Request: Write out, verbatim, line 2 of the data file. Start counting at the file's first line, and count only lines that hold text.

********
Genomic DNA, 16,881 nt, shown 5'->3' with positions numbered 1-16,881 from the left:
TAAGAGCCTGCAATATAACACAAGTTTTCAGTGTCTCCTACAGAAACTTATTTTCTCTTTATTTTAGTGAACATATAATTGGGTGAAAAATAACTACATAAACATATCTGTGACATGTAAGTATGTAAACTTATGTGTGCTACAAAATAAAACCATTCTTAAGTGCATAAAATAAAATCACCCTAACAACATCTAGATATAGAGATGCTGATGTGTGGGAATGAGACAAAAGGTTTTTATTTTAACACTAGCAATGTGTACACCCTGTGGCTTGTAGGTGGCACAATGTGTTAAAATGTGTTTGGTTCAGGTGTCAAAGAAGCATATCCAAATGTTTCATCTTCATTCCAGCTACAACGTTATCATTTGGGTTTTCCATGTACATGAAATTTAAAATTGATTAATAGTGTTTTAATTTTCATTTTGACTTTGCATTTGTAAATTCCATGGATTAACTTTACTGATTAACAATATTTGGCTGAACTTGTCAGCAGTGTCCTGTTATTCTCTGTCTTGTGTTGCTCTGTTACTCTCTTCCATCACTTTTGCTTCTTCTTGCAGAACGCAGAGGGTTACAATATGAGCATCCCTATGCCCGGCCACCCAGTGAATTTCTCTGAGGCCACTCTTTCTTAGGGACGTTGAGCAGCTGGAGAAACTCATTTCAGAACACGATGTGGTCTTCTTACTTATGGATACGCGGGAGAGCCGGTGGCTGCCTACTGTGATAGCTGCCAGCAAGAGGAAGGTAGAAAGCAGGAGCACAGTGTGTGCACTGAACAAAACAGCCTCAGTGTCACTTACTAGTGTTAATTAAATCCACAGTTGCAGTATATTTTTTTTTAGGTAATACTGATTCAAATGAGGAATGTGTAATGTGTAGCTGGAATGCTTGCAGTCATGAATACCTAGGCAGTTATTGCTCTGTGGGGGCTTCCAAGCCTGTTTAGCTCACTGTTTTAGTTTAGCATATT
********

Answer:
TAAGAGCCTGCAATATAACACAAGTTTTCAGTGTCTCCTACAGAAACTTATTTTCTCTTTATTTTAGTGAACATATAATTGGGTGAAAAATAACTACATAAACATATCTGTGACATGTAAGTATGTAAACTTATGTGTGCTACAAAATAAAACCATTCTTAAGTGCATAAAATAAAATCACCCTAACAACATCTAGATATAGAGATGCTGATGTGTGGGAATGAGACAAAAGGTTTTTATTTTAACACTAGCAATGTGTACACCCTGTGGCTTGTAGGTGGCACAATGTGTTAAAATGTGTTTGGTTCAGGTGTCAAAGAAGCATATCCAAATGTTTCATCTTCATTCCAGCTACAACGTTATCATTTGGGTTTTCCATGTACATGAAATTTAAAATTGATTAATAGTGTTTTAATTTTCATTTTGACTTTGCATTTGTAAATTCCATGGATTAACTTTACTGATTAACAATATTTGGCTGAACTTGTCAGCAGTGTCCTGTTATTCTCTGTCTTGTGTTGCTCTGTTACTCTCTTCCATCACTTTTGCTTCTTCTTGCAGAACGCAGAGGGTTACAATATGAGCATCCCTATGCCCGGCCACCCAGTGAATTTCTCTGAGGCCACTCTTTCTTAGGGACGTTGAGCAGCTGGAGAAACTCATTTCAGAACACGATGTGGTCTTCTTACTTATGGATACGCGGGAGAGCCGGTGGCTGCCTACTGTGATAGCTGCCAGCAAGAGGAAGGTAGAAAGCAGGAGCACAGTGTGTGCACTGAACAAAACAGCCTCAGTGTCACTTACTAGTGTTAATTAAATCCACAGTTGCAGTATATTTTTTTTTAGGTAATACTGATTCAAATGAGGAATGTGTAATGTGTAGCTGGAATGCTTGCAGTCATGAATACCTAGGCAGTTATTGCTCTGTGGGGGCTTCCAAGCCTGTTTAGCTCACTGTTTTAGTTTAGCATATT